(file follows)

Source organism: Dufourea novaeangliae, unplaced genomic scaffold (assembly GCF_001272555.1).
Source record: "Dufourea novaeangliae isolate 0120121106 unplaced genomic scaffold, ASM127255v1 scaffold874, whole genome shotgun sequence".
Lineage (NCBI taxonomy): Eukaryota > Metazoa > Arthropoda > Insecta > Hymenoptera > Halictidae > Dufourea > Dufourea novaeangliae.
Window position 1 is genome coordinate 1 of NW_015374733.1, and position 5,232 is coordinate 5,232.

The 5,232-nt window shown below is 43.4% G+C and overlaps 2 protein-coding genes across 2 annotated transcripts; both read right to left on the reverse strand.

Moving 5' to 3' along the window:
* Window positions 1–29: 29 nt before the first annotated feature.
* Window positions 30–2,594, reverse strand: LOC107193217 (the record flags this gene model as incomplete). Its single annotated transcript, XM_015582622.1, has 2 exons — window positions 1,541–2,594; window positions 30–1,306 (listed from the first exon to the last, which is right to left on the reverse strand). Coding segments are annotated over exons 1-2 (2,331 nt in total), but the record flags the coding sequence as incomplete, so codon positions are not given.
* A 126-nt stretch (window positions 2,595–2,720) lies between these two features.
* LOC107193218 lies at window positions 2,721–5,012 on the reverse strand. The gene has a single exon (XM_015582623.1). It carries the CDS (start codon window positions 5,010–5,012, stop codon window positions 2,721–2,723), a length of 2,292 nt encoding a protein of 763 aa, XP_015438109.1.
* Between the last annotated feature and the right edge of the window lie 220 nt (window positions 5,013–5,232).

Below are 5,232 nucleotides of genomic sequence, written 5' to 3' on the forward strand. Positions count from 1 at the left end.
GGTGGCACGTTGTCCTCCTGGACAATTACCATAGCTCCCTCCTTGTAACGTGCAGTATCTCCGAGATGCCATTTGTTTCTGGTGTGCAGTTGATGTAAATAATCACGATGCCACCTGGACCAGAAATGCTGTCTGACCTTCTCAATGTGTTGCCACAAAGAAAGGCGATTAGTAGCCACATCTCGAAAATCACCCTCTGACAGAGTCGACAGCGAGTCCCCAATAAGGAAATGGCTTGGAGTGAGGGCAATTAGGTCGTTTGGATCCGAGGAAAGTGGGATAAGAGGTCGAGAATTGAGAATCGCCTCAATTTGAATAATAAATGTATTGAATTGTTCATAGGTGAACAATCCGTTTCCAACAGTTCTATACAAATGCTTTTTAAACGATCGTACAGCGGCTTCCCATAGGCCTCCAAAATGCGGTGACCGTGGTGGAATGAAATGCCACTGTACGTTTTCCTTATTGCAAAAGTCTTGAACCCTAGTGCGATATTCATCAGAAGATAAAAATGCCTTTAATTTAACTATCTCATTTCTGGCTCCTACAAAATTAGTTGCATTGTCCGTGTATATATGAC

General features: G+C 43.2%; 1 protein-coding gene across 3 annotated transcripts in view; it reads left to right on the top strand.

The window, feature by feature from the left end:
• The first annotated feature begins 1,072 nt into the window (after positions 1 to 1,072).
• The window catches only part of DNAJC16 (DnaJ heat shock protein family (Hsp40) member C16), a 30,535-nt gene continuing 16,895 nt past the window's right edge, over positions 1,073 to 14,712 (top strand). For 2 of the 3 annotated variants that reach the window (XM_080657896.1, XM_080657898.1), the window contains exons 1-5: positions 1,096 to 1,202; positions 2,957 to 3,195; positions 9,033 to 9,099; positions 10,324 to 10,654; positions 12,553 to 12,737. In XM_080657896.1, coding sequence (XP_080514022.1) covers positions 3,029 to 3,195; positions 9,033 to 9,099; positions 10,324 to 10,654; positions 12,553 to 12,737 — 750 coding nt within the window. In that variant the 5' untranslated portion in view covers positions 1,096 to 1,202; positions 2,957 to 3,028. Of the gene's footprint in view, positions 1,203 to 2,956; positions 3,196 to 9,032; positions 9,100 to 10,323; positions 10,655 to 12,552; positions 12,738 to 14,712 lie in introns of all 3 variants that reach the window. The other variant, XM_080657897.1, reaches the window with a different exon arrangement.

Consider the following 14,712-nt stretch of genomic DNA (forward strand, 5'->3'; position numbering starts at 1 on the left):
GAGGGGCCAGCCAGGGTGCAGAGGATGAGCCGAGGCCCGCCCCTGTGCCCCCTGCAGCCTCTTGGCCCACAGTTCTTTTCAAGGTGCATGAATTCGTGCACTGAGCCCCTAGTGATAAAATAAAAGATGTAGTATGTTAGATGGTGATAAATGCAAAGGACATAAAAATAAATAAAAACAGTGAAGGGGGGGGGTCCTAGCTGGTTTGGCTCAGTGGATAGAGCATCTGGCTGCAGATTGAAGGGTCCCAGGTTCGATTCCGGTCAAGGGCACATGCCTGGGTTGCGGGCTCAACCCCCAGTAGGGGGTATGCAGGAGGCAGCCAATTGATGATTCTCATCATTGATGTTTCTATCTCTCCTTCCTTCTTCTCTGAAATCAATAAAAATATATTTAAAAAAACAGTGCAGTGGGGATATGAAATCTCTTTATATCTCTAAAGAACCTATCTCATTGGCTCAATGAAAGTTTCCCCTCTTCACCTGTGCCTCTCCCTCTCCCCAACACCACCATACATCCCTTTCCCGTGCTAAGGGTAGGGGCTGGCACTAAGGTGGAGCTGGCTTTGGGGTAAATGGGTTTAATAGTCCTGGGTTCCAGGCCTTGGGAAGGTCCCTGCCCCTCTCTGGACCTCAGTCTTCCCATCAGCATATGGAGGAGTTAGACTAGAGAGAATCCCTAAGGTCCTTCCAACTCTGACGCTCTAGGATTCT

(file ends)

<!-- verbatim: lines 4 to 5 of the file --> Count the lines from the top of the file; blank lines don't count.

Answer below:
Window position 1 is genome coordinate 1 of NW_015374733.1, and position 5,232 is coordinate 5,232.

The 5,232-nt window shown below is 43.4% G+C and overlaps 2 protein-coding genes across 2 annotated transcripts; both read right to left on the reverse strand.